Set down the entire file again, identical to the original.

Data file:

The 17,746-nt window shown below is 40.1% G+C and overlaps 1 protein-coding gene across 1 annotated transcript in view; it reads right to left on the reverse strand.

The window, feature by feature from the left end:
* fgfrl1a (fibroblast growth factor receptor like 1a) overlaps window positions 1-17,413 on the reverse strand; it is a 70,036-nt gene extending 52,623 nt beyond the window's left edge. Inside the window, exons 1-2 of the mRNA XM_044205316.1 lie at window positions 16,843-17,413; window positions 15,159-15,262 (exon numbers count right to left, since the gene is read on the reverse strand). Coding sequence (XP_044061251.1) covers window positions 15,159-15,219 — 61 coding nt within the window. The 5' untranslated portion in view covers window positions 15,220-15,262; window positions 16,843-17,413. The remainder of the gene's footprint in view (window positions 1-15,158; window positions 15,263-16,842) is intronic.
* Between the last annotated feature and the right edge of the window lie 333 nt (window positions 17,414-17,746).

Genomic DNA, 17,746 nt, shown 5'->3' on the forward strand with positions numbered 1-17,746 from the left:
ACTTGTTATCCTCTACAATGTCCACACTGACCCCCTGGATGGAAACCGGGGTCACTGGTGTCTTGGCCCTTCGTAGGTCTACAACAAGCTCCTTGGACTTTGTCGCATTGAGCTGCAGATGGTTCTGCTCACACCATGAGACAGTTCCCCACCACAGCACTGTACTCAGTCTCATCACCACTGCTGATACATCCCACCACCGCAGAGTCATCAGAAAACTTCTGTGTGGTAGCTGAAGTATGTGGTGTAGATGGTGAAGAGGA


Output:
The 17,746-nt window shown below is 40.1% G+C and overlaps 1 protein-coding gene across 1 annotated transcript in view; it reads right to left on the reverse strand.

The window, feature by feature from the left end:
* fgfrl1a (fibroblast growth factor receptor like 1a) overlaps window positions 1-17,413 on the reverse strand; it is a 70,036-nt gene extending 52,623 nt beyond the window's left edge. Inside the window, exons 1-2 of the mRNA XM_044205316.1 lie at window positions 16,843-17,413; window positions 15,159-15,262 (exon numbers count right to left, since the gene is read on the reverse strand). Coding sequence (XP_044061251.1) covers window positions 15,159-15,219 — 61 coding nt within the window. The 5' untranslated portion in view covers window positions 15,220-15,262; window positions 16,843-17,413. The remainder of the gene's footprint in view (window positions 1-15,158; window positions 15,263-16,842) is intronic.
* Between the last annotated feature and the right edge of the window lie 333 nt (window positions 17,414-17,746).

Genomic DNA, 17,746 nt, shown 5'->3' on the forward strand with positions numbered 1-17,746 from the left:
ACTTGTTATCCTCTACAATGTCCACACTGACCCCCTGGATGGAAACCGGGGTCACTGGTGTCTTGGCCCTTCGTAGGTCTACAACAAGCTCCTTGGACTTTGTCGCATTGAGCTGCAGATGGTTCTGCTCACACCATGAGACAGTTCCCCACCACAGCACTGTACTCAGTCTCATCACCACTGCTGATACATCCCACCACCGCAGAGTCATCAGAAAACTTCTGTGTGGTAGCTGAAGTATGTGGTGTAGATGGTGAAGAGGA